The Looking Glass

The Looking Glass

The Department of Psychology


Janice Motoike

I am a student in the Department of Psychology at CSLA. Sometimes I question the veracity of this statement. I am one of the so-called "invisible" students who, through a set of life circumstances, works in an office full-time and attends the university as a part-time student in the evening. In other words, I support myself, pay taxes (rent, insurance, etc.), and generally function in the universe as a "financially responsible" adult.

At present, I am "conditionally classified," and therefore I am not really in the master's program. I need two more classes to advance to candidacy. Unfortunately, these two classes are not offered at a time when I can take them. This is my third quarter at CSLA in which I will be taking an alternative, non-required course because the classes that are required are not offered in the evening.

It has been suggested that I quit work (give up my medical, dental, and hospitalization insurance, 401K, means of support), obtain a student loan (go into debt), and become a full-time student (how do I pay my rent? Auto insurance? Food? Gas? Medical expenses?). It fascinates me that a school would advocate such a strategy, especially considering the job market for graduates with an M.A. in Psychology from CSLA. Is it truly wiser to be financially irresponsible? I understand that debt is the American way, but I seem to be experiencing cultural conflict with this concept.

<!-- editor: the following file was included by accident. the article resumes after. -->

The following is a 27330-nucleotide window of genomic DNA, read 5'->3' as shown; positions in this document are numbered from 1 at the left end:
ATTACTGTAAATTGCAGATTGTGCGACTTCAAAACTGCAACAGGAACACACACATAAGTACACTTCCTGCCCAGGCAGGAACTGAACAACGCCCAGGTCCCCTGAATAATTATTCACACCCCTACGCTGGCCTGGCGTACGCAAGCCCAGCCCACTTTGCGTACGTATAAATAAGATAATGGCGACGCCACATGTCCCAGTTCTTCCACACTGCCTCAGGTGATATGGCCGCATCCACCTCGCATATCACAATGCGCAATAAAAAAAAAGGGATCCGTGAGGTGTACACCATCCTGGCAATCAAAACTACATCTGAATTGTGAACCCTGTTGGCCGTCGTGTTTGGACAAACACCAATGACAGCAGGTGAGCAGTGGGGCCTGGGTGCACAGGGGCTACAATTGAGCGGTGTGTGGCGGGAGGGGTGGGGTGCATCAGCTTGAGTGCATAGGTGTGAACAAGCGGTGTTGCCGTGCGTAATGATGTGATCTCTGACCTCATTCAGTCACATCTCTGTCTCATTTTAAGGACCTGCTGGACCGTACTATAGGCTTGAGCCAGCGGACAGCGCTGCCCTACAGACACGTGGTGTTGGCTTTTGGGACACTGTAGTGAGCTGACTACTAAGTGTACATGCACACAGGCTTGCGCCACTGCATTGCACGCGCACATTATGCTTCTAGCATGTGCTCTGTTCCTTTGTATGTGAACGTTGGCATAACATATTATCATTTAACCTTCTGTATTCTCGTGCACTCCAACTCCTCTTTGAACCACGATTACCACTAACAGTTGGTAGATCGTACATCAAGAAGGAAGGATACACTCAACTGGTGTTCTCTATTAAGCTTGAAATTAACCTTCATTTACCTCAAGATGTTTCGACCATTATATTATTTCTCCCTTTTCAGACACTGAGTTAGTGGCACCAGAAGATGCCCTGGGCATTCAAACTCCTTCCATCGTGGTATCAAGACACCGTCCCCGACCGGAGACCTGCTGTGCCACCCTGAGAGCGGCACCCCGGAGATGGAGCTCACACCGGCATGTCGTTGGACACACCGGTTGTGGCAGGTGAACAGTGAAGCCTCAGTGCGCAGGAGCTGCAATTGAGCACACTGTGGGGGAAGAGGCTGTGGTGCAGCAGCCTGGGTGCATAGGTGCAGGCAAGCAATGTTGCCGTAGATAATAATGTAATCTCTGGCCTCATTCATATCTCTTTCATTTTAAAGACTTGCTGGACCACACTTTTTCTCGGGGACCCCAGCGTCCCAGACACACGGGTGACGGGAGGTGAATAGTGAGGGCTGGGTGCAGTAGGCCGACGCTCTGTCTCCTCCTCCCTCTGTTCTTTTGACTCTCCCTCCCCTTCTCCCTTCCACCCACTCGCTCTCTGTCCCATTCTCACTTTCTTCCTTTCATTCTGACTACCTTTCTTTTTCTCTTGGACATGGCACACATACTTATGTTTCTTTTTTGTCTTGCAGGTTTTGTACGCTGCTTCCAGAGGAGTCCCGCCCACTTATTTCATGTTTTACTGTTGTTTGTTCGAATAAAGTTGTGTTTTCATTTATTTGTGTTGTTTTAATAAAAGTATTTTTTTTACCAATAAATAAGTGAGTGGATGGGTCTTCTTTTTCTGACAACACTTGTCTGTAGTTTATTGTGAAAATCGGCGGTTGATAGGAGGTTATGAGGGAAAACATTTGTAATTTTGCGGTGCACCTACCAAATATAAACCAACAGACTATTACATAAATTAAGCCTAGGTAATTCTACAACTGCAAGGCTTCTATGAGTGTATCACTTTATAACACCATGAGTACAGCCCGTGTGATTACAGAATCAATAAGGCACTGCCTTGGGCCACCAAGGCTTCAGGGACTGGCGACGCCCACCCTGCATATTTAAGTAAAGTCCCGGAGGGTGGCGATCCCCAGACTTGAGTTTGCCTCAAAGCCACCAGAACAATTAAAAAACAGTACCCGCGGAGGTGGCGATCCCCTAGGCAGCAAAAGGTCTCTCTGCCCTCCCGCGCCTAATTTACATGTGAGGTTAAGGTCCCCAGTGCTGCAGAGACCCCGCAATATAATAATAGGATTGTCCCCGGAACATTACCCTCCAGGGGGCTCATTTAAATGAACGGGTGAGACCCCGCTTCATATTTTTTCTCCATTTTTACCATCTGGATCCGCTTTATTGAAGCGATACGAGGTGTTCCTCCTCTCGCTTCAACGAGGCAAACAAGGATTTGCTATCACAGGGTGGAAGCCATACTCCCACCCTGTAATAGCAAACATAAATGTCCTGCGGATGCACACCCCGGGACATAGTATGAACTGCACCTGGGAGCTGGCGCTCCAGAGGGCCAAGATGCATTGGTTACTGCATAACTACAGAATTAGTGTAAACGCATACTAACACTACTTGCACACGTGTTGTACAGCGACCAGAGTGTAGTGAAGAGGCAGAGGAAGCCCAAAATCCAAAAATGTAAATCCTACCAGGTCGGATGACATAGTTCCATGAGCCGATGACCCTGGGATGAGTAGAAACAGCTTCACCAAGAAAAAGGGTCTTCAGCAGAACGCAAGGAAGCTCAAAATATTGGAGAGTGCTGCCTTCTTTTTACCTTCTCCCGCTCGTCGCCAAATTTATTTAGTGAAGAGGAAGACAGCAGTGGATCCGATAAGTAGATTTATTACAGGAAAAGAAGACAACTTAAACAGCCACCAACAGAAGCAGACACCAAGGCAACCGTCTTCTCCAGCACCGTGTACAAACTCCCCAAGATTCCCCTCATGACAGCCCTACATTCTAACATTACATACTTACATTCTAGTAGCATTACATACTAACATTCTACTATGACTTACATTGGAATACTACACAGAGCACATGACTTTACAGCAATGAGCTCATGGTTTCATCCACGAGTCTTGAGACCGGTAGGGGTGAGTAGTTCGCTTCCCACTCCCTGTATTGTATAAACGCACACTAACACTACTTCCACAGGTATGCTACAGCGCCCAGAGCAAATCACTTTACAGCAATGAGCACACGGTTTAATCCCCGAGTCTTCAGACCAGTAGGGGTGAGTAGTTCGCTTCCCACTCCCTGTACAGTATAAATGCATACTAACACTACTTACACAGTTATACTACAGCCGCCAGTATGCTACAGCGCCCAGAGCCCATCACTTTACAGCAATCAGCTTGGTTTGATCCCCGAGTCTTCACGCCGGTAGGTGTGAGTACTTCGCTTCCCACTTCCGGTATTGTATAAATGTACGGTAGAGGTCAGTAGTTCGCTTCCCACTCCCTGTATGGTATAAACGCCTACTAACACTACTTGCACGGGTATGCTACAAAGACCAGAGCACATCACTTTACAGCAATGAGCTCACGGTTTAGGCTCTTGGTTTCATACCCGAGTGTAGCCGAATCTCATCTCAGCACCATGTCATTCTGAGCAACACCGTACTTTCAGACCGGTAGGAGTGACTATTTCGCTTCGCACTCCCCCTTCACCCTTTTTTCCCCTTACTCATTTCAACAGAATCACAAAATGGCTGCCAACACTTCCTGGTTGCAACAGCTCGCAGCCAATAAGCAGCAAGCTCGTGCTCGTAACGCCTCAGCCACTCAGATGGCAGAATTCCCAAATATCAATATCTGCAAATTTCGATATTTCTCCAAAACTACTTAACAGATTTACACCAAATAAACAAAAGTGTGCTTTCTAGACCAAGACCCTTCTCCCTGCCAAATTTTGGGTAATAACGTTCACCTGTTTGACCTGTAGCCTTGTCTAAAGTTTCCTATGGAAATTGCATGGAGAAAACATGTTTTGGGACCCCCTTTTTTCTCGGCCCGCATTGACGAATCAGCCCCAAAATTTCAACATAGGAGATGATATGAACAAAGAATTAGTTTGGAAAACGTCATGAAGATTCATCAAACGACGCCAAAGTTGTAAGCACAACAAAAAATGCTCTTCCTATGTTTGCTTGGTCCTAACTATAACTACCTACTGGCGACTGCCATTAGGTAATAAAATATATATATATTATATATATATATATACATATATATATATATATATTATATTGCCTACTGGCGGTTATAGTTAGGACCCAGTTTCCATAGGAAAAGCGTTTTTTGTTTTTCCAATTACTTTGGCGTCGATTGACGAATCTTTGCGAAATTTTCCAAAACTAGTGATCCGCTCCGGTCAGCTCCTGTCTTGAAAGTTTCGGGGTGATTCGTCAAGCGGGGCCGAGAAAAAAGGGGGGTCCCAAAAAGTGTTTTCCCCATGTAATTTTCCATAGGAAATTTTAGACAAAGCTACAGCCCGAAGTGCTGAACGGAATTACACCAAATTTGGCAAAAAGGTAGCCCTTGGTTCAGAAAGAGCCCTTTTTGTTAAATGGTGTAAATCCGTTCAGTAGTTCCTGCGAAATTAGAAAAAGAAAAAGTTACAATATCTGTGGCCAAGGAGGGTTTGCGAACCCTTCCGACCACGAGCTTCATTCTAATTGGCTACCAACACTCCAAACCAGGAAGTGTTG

Iunderstand fully that if and when I enter a Ph.D. program this route will most likely become inevitable, but the seeming lack of concern at this level of education for students who must support themselves could be interpreted as a lack of concern for those students who do not have money. If I didn't know better, I would say that it appears to be a strategy to eliminate poorer students from attending universities. Only those whose parents (or spouse) can afford to support them will attend universities. Those who are older and/or do not fall in the above category are simply out of luck.

Ihave an alternative suggestion. Classes could be scheduled to start at 8:40 am, rather than 8:10 am, on Tuesdays and Thursdays (or Mondays and Wednesdays). Classes could then be offered from 5:40 p.m. - 7:20 p.m., for those students who do work. Given that classes are still offered at 6:10 p.m. - 7:50 p.m., this would not be significantly adding to maintenance costs any more than currently exists.

I have been told by more than one of my professors that I will probably be able to get into a good Ph.D. program when the time comes. I hesitate, perhaps because my vision does not yet carry me that far into the future (albeit not too distant a future), perhaps because I cannot even manage to get into the master's program at CSLA. Perhaps it is easier to get into a Ph.D. program than it is to be a part-time evening student at CSLA.


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